Hard Facts 2MB-147

For the The Hawaiian Mint (THM)/Royal Hawaiian Mint (RHM) collectors: I recommended that you understanding the cross referencing technique between the  Medcalf & Russell book and the Royal Hawaiian Mint database. It will aid you making a decision in making the purchase of a THM or RHM issue.

As an example, there is a 2MB-147 (in 18K gold)  listed today at a relatively large auction site. Lets investigate this specimen identified as 2MB-147.

1) Look on page 135 of M&R. yes, 2MB-147  is listed there.

2) In the RHM database go to the start of the year 1981

3) In the RHM database, find the die pair (obverse King Kalakaua and reverse 1981 Aloha Pineapple) matches.

4) Did you get 3 rows with the die pair match? (24K gold, sterling and bronze)

5) No 18K is  listed for the die pair match. Something fishy is happening…

6) Search for the M&R term 2MB-147. Any hits? The fish is smelling bad…

Conclusion: No 18K is listed for the die pair (Medcalf & Russell is in error). BVN did take the time to cross reference his issues with the M&R book. 2MB-147 simply does not exist (in 18K gold). There is a single 24 K gold listed in the RHM database (maybe…maybe not..). I would do a one-on-one inspection of the coin to determine is its gold plated or 24K gold.

I have a suspicion that the 2MB-147  listed is a gold plated bronze. Someone simply used M&R book to add the identifier 2M-147 on the holder. I recommend you ignore the label and inspect the coin carefully.

If you go back to the RHM database and look at the other obverse designs with the Aloha 1981 Pineapple reverse.  The Kamehameha I match is labeled  gold plated. As well as the Madame Pele match. The Captain Cook is not labeled gold plated as well as the Kalakaua obverse.  It can be said that the RHM database is in error for not listing these two (Captain Cook and Kalakaua) as gold plated. I did update my personal copy of the RHM database with this error. As for the auction listing, no thank you…I’ll pass on it….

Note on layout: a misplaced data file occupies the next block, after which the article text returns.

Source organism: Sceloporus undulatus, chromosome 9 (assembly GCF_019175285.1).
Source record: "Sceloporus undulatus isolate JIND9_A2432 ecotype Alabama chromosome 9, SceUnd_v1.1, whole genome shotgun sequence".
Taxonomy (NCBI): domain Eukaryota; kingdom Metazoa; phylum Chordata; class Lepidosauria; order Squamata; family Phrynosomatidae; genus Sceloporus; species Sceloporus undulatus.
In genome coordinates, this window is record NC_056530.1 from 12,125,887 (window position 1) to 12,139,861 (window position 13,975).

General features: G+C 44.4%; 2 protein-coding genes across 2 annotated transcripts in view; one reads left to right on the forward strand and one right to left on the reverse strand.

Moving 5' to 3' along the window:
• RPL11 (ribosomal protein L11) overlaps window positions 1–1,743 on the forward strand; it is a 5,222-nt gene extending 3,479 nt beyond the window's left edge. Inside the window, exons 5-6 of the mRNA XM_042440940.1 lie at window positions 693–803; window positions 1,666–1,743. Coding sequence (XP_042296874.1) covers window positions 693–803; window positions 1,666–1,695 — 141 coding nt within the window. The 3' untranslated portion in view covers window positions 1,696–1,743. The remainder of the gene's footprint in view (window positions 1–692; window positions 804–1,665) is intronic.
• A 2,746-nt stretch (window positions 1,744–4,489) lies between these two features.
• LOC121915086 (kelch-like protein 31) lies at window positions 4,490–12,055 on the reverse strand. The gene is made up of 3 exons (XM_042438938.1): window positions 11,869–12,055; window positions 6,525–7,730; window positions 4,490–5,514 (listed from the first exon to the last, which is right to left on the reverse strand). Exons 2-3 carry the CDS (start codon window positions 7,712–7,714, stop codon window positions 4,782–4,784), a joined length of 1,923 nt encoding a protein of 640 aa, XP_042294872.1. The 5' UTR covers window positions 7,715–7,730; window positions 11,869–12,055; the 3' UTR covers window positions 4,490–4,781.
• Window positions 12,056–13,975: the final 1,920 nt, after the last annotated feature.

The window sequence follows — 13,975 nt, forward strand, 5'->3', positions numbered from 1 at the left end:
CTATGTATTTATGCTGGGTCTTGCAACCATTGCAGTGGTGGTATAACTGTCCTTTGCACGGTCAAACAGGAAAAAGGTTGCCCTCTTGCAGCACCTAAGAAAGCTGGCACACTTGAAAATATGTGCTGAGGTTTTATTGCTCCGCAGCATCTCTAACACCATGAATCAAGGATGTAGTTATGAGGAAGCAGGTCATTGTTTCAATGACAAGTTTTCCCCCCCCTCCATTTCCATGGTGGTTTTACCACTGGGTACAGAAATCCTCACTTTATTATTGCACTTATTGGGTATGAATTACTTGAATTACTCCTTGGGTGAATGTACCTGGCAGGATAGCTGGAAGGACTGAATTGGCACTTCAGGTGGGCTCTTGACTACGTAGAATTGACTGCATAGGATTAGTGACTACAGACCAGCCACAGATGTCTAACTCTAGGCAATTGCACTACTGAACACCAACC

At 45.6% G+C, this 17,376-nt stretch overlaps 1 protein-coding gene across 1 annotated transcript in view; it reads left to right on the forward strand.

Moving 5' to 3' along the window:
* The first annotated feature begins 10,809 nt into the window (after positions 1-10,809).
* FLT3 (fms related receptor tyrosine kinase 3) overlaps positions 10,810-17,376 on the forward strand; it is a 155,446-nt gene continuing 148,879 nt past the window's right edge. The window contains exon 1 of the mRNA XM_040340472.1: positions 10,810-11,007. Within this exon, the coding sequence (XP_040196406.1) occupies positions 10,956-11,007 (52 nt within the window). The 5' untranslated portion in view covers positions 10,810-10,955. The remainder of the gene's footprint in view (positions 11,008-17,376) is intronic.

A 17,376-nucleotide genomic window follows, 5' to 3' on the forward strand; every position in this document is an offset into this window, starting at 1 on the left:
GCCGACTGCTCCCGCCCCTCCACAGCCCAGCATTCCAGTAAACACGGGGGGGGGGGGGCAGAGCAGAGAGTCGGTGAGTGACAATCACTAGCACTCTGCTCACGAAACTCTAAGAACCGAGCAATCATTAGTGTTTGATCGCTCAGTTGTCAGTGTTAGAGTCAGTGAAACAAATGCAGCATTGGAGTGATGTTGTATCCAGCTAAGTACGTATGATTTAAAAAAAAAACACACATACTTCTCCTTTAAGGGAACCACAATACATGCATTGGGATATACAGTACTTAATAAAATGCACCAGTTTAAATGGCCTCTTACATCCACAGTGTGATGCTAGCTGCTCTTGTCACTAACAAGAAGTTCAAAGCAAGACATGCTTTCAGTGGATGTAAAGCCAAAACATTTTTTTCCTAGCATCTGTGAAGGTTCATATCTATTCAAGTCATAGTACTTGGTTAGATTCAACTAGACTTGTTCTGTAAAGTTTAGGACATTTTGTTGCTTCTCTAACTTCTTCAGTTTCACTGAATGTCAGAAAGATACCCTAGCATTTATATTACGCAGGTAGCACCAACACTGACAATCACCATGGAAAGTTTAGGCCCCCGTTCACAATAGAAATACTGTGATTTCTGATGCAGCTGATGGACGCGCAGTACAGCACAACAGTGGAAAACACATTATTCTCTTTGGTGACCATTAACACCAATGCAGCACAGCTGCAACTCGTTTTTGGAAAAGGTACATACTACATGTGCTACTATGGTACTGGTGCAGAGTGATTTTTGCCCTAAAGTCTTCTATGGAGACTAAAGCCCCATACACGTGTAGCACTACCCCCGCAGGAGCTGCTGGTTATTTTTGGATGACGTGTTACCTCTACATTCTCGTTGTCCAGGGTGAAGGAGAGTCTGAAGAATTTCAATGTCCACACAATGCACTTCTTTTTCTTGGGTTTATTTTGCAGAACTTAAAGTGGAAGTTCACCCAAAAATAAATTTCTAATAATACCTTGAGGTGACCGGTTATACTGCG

By the way here is a bronze1981 pineapple that is not gold plated https://thehawaiiananumismatist.com/2013/11/02/1981-uniface-pineapple-design/ Would this coin sell as a bronze? Maybe as a gold plated bronze….



Unraveling the 2MB-44 Mintage Figure

2MB-44 is 21 mm coin with the  King Kamehameha I obverse and 1981 Pineapple design reverse. The “Pineapple” design has the words “ALOHA / 19 / (center figure of a pineapple) / 81 / MINTED ON THE BIG ISLAND”. Medcalf & Russell (M&R) indicates it’s bronze with a mintage of 650. The Royal Hawaiian Mint (RHM)  database indicates it’s bronze that has been  gold plated and with a mintage of 1250.

Note: M&R describes the coins as “MINTED ON HAWAII”. In reality, it’s “MINTED ON THE BIG ISLAND”.

Note: The gold plated coins can be easily spotted with the proper knowledge.  I’m not sure why The Hawaiian Mint issued a 24KT version and a gold plated version of the same coin design. It actually helps dishonest individuals immediately, by removing the gold plated coin from its packaging  and selling it as an actual  gold coin without its packaging. As a warning, I urge you to know the difference between a real gold coin and a gold plated coin.

I have to believe by the RHM mintage figure of 1250. In addition, M&R never mentioned that 2MB-44 is gold plated bronze.

One of the basic collector rule is to keep all original packaging of the item being collected. It will aid in authentication and help boost its resale value.   Below is a 2MB-44 in its original coin holder and issued box. The inventory  sticker (MP-P SS) on the top of the box is a normal inventory practice that The Hawaiian Mint used and can be seen on their product packaging. On the bottom of the box is the company’s gold sticker (another practice used to label their products). Both stickers legitimize the box as an originally issued by The  Hawaiian Mint.  As for the coin holder, its all original and sealed.







An un-plated uniface version of the pineapple design in my collection can be seen at  https://thehawaiiananumismatist.com/2013/11/02/1981-uniface-pineapple-design/

Anomaly with the 1990 Honolulu Dala (2M-184) with Counterstamp